Subject: Re: Japan?

It's been about 5 years since I visited Japan, so some things I tell you may have changed.

When we traveled to Japan, the railpass could only be purchased outside Japan. It was sent to us before our trip. I have no knowledge of being able to pick it up once in Japan. If you didn't have it when you got to Japan, you could not buy one there. Whether we took our ticket and then exchanged it at the airport for a pass is something I honestly don't recall. I'll ask my husband when he gets home tonight. However, the most important thing is that it was very easy to use and saved us a lot of money.

Using it to/from the airport and then for the bullet train to/from Tokyo/Kyoto saved us a bundle. Everything after that was a "free" ride. So, yes we used it for train rides outside the cities. It is not good for the subway rides within the cities - however, those are quite inexpensive anyway.

Kyoto is much more mellow than Tokyo and much prettier too. On one trip we saved Kyoto for last and had a night flight home from Tokyo. So on our last day, we took the bullet train from Kyoto to Tokyo and then changed in Tokyo station for the train to the airport. Narita airport in Tokyo has fabulous shopping and restaurants, so it's easy to kill hours there quite pleasantly. All the trains have space for luggage at the front & back of the cars. On another trip, my husband was working in Tokyo, so we sandwiched Kyoto in between two Tokyo visits. When we did that, we left one of our suitcases at the hotel in Tokyo until our return. Check out the Miyako Hotel in Kyoto and stay there if it's in your budget. It's a lovely hotel in an excellent location.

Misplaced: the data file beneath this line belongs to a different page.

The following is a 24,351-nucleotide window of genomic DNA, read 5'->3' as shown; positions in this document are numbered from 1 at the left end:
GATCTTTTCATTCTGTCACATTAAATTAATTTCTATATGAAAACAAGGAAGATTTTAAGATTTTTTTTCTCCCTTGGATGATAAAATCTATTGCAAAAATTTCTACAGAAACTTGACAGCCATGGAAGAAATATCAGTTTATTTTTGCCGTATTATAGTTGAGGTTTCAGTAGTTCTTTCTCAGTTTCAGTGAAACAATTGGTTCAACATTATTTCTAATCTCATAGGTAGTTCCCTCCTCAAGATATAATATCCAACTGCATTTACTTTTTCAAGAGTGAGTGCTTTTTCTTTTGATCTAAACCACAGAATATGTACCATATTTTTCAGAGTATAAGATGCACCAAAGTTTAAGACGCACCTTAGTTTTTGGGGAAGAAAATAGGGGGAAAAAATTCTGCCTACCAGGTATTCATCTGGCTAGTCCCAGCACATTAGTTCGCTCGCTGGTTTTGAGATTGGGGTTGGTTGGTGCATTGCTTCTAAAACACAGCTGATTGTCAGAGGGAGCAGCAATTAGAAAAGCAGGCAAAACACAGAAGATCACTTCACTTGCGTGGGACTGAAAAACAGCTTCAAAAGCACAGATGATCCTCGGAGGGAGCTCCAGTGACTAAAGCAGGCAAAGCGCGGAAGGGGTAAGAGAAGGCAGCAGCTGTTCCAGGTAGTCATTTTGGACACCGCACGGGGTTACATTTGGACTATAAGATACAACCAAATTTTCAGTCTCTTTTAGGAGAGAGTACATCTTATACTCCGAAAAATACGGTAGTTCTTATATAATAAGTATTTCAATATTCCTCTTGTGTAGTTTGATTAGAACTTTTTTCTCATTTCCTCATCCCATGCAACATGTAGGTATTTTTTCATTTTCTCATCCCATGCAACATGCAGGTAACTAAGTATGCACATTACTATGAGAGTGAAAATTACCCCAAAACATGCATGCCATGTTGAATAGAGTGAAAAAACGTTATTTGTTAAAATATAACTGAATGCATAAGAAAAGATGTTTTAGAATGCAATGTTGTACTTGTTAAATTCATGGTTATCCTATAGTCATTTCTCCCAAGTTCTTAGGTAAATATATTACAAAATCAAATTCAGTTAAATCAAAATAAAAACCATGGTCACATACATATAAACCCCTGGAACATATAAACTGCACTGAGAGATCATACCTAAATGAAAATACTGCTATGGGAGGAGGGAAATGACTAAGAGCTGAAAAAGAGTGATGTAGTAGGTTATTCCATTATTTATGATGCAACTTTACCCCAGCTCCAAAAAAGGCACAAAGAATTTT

Nikko is a lovely town (about an hour outside Tokyo) famous for their "Hairpin Turn Mountain", lots of monkeys who'll come right up to your bus, delicious rainbow trout and a gorgeous park with acres and acres of buddhist sculptures. Generally, we're inclined to travel to places on our own but in this case, I felt the organized tour from Tokyo was better and glad we did it that way.

There were western style toilets on the bullet trains used mostly by women. The men's urinals only had a curtain closing them off and the curtain only hid the body from about the chest to the knee's. Quite an unusual site! LOL!

Oh another useful tip for Japan. Don't wear shoes with laces or buckles. You'll be taking your shoes off a lot, so wear shoes that you can get on and off easily.

The food courts in the dept stores in Tokyo were a life saver for me, especially when I was not asked to join my husband for his business dinners. I'm not a big fan of dining alone in restuarants, so at the end of my day of visiting sites, I'd go to one of the stores, like Mitsokushi, go to their food hall and buy great things to bring back to the hotel room. During the day when I was on my own, I found some sushi places that charge you by the color of the plate. The little plates roll along a toy train track and you just pick the plates you want. When you're finished, the waitress counts the number of your plates and the color and hands you a check. One of the popular ones is called Genroku sushi. We used to have one of them here in NY when I was in high school, so I was very familiar with the custom. It's an easy place to dine if you're alone, it's also inexpensive. The dept. store restaurants also have set lunch plates at very reasonable prices. Noodle shops are pretty cheap too, but in many of them you have to stand, which I don't enjoy at all. Vending machines are all over Tokyo selling hot and cold beverages, including sake, orange juice and coffee. These are much cheaper than buying in a store.

Maybe you have trouble with chopsticks because they're not the right size for you? If you go to the chopstick dept in the store in Japan they'll be a chart that you put your hand up against. You measure your hand on the chart and then it tells you which size chopstick is right for you. Perhaps if you buy a pair suited for your hands, you'll have an easier time with them?

Candice NYC